“… On Christmas Eve, Mary’s beloved Uncle Albert arrives with the gift of a wooden nutcracker doll. Later that night, Mary’s imagination brings the doll to life. Introducing himself as “NC,” he takes her on a wondrous journey through a stunning dimension where toys assume human form and everything appears ten times larger. But danger lurks. An army of toothy rat creatures, led by the flamboyant Rat King and his devious mother, has unleashed a plot to overthrow humanity. When NC is captured and placed under a paralytic spell, Mary, Max and a spirited band of toy sidekicks must rescue him from the Rat King’s clutches and thwart his wicked plans to ‘ratify’ the world.”-Anonymous, IMDB
Nutcracker The Untold Story, also known as “The Nutcracker in 3D”, is a 2010 British/Hungarian production that stars among others, Elle Fanning, Nathan Lane, and John Tuturro. The film was directed by Andrei Konchalovsky, who at one point said that the film was his “Dream project”. The film was a box office bomb, and was pretty much universally panned by critics.
The late Roger Ebert said that the film was “One of those rare holiday movies that may send children screaming under their seats”.
Some thoughts from me (Potential spoilers below…)
This movie is one of those movies where you watch it and you kinda feel like someone is pulling a prank on you. It’s just so baffling, it’s hard to reconcile some of the story beats because it doesn’t make logical sense.
First hang-up is that, instead of the traditional Godfather Drosselmeyer character, this adaptation has “Uncle Albert”… as in, Albert Einstein. The film goes out of it’s way to avoid admitting that he’s Einstein, but aside from his appearance Uncle Albert talks at length about his “theories”, and has a whole song and dance about how “Everything’s relative”.
That brings us to another major hang-up of the film, the song choices. Very few of the songs feel like they have an actual place in this narrative of the film, they’re either disconnected story wise or tonally. One of my favourite songs is the one that Uncle Albert sings to Mary’s Dad, who’s the stereotypical angry grump Dad who doesn’t believe in the power of imagination. Albert explains through song that the reason why Mary’s Dad is such a grump is because as a child he lost his favourite pebble, and the experience of losing it is what made him lose his childish innocence. It’s meant to be this turning point for Mary’s father, who up to that point has been very strict and no-nonsense towards Mary’s fanciful storytelling, and turn him around to her side. Except his strictness, while overbearing, really didn’t have any role in the story at large. The most that happened is that her father threatened to prevent Uncle Albert from visiting Mary, because he was encouraging her imagination. In the span of 5 minutes this plot point comes up, then Albert sings and then Mary’s Dad is so moved by the song about his pebble that he relents and becomes more encouraging towards Mary. Then we don’t see him for the rest of the film, not until the end when he comes in and briefly encourages Mary’s imagination.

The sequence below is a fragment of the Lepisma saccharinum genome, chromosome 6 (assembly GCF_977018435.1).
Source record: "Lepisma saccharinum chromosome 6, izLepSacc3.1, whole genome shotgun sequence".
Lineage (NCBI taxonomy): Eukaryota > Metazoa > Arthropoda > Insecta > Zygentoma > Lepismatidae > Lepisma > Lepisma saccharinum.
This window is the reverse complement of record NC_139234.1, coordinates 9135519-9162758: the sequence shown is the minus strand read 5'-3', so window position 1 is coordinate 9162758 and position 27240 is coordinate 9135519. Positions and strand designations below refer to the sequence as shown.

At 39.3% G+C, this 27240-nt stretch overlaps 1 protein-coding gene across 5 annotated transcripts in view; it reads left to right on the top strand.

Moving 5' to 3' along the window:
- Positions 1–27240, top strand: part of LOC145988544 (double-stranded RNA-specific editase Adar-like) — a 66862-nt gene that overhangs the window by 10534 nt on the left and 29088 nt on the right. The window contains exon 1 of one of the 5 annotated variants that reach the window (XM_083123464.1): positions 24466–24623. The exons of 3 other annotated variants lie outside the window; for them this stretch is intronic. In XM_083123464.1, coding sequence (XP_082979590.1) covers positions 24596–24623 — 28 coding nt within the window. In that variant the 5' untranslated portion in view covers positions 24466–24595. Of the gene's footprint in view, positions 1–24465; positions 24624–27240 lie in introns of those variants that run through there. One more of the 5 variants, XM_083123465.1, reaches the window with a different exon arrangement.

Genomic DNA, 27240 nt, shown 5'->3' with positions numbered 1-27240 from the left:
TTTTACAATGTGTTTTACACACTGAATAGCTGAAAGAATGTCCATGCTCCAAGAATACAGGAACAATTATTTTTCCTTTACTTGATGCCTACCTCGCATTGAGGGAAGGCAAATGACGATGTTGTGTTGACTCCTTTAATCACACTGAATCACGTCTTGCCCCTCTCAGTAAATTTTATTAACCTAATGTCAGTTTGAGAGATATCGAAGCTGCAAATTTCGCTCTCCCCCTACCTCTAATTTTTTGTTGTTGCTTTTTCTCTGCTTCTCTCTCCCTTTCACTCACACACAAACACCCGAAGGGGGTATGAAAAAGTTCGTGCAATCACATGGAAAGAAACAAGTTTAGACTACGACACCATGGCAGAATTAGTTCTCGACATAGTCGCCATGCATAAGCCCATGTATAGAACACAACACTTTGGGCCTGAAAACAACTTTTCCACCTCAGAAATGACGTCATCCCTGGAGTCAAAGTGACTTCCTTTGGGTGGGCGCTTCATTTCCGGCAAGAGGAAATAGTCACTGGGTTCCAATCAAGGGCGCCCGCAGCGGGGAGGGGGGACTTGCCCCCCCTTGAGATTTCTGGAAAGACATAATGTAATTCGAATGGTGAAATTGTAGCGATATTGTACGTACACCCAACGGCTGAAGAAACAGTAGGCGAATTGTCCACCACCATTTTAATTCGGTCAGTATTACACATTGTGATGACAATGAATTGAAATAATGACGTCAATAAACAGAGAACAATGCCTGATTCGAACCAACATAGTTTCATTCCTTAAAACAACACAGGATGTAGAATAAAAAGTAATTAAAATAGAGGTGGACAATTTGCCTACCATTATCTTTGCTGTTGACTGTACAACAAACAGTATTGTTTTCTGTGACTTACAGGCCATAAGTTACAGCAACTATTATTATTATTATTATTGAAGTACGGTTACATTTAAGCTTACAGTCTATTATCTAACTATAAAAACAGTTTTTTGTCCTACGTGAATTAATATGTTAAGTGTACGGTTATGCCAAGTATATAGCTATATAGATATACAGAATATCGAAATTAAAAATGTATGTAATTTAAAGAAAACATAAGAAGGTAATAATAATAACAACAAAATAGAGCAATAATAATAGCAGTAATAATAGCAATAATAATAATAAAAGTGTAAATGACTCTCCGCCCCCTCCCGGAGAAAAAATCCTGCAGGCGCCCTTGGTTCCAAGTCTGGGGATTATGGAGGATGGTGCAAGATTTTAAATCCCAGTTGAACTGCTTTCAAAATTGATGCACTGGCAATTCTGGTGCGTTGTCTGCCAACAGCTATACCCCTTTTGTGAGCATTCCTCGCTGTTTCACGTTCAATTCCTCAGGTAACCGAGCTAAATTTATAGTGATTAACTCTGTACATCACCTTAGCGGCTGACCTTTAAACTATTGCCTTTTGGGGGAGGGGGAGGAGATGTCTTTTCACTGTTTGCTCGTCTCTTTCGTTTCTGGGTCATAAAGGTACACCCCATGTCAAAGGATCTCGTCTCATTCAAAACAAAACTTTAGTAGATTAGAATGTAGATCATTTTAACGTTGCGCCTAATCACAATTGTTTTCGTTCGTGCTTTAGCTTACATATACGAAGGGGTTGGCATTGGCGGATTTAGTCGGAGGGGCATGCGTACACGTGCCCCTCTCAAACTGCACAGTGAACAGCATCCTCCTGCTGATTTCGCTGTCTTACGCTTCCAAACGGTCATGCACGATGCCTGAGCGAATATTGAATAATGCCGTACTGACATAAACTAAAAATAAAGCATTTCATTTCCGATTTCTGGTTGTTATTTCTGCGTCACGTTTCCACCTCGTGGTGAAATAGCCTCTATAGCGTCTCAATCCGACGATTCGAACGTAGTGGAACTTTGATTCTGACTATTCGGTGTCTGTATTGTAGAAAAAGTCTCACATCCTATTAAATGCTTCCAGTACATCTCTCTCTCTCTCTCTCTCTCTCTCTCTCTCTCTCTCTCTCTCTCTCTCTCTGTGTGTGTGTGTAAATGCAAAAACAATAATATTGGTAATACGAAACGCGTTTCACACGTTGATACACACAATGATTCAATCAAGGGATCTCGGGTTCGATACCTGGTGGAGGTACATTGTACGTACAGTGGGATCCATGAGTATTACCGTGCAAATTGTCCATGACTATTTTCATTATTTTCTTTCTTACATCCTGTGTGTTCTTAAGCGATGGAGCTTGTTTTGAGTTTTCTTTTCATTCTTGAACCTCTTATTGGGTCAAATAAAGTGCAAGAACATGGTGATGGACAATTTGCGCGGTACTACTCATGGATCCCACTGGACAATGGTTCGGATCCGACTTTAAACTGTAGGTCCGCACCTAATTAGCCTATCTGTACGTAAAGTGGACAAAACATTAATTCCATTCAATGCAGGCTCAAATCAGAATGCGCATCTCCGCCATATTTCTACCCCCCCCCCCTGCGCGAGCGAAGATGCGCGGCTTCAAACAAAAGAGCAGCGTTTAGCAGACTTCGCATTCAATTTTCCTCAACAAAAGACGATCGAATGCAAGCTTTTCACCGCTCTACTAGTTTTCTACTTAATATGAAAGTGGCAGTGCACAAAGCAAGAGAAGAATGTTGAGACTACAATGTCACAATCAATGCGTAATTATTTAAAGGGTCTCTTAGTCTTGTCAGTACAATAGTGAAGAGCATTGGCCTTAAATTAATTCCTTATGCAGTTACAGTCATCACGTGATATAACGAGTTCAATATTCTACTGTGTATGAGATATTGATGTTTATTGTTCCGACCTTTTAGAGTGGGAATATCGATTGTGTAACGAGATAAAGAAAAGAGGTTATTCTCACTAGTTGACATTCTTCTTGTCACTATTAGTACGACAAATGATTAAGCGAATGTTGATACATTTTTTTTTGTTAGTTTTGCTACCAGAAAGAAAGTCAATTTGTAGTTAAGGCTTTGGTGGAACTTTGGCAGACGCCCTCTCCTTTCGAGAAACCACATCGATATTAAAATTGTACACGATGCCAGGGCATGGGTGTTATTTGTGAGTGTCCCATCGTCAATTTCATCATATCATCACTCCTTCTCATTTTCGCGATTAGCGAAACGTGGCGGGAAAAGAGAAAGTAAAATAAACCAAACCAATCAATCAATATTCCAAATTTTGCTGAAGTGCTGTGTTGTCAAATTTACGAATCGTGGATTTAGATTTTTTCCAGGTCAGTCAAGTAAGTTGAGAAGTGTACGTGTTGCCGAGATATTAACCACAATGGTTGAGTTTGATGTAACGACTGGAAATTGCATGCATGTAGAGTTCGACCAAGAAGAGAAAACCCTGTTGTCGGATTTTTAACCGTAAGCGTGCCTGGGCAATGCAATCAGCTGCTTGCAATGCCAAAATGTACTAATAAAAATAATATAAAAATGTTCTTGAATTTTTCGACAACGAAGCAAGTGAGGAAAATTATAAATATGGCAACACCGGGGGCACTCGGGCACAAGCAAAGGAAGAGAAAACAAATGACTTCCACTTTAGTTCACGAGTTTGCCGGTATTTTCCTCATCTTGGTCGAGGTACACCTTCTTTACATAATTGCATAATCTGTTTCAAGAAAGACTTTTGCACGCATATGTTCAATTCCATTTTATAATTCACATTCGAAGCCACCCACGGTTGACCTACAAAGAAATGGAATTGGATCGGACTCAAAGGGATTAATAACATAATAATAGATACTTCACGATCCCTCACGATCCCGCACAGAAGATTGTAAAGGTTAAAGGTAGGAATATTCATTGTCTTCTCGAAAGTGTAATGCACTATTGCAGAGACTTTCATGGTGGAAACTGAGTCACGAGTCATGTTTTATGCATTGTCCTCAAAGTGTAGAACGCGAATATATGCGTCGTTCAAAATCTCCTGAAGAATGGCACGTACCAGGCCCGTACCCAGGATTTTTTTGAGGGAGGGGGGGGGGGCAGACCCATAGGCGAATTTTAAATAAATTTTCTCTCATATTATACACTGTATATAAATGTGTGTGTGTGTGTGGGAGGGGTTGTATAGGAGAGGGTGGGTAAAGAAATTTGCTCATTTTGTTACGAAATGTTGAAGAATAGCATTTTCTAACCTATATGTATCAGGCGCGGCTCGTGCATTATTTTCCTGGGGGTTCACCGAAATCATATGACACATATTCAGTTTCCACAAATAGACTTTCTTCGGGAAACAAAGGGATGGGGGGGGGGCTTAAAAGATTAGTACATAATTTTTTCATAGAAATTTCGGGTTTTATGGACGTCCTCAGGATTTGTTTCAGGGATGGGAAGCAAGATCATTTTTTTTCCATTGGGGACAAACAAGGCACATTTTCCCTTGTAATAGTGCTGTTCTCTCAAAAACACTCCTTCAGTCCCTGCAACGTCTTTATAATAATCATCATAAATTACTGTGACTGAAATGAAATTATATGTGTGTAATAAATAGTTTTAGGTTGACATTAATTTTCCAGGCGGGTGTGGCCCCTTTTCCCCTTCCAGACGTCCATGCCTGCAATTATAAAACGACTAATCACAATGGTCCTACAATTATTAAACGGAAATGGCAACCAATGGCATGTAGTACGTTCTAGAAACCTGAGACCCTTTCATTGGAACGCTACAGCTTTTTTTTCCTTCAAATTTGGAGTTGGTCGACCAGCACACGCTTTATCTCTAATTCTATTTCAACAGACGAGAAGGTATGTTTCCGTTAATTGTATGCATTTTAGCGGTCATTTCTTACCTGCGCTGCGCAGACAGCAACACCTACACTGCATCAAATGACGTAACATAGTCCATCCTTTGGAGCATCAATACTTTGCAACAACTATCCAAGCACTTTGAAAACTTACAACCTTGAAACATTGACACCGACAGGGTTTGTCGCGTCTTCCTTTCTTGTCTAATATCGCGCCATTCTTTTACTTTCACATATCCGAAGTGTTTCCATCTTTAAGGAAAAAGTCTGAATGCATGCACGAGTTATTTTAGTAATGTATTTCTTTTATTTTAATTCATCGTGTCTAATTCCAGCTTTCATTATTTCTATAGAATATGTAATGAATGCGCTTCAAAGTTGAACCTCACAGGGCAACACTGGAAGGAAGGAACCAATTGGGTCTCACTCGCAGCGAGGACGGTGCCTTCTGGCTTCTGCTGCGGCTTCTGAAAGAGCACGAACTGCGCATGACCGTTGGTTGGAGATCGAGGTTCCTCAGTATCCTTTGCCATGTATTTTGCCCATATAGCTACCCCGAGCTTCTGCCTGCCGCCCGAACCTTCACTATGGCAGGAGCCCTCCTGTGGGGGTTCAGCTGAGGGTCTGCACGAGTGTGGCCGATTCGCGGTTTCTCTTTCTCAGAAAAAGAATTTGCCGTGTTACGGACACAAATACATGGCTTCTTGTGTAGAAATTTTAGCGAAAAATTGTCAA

The film really missed an opportunity to set up a Wizard of Oz-type moment where Mary’s Father is played by the same actor as the Rat King, and Mary’s Father learning to accept his daughter mirrors Mary’s triumph over the Rat King. Instead the Rat King is played by John Tuturro, who admittedly does a fantastic job chewing the scenery in the role. The Rat King and his army are yet another baffling choice in this film, as the director thought it’d be a good idea to take inspiration from Nazi imagery for their role in the film. Aside from the uniforms we see the Rat King’s army invade a peaceful city, imprison and force the citizens to work in factories, and the Rat King at one point holds a rally… it’s all very uncomfortable and not something you really wanted or expected to see in a Christmas movie.
I really could go on, there’s the weird design of the Nutcracker, the Rat King’s terrifying rat-expressions… this movie is just a train wreck. That said, all of these baffling story points make for a very entertaining film if you’re into bad movies, so if you’re on the hunt for a weird Christmas movie that’ll drive your friends nuts when you make them watch it, definitely check this one out. Maybe just don’t show this one to the especially young kids, because the Rat King can be particularly terrifying at times.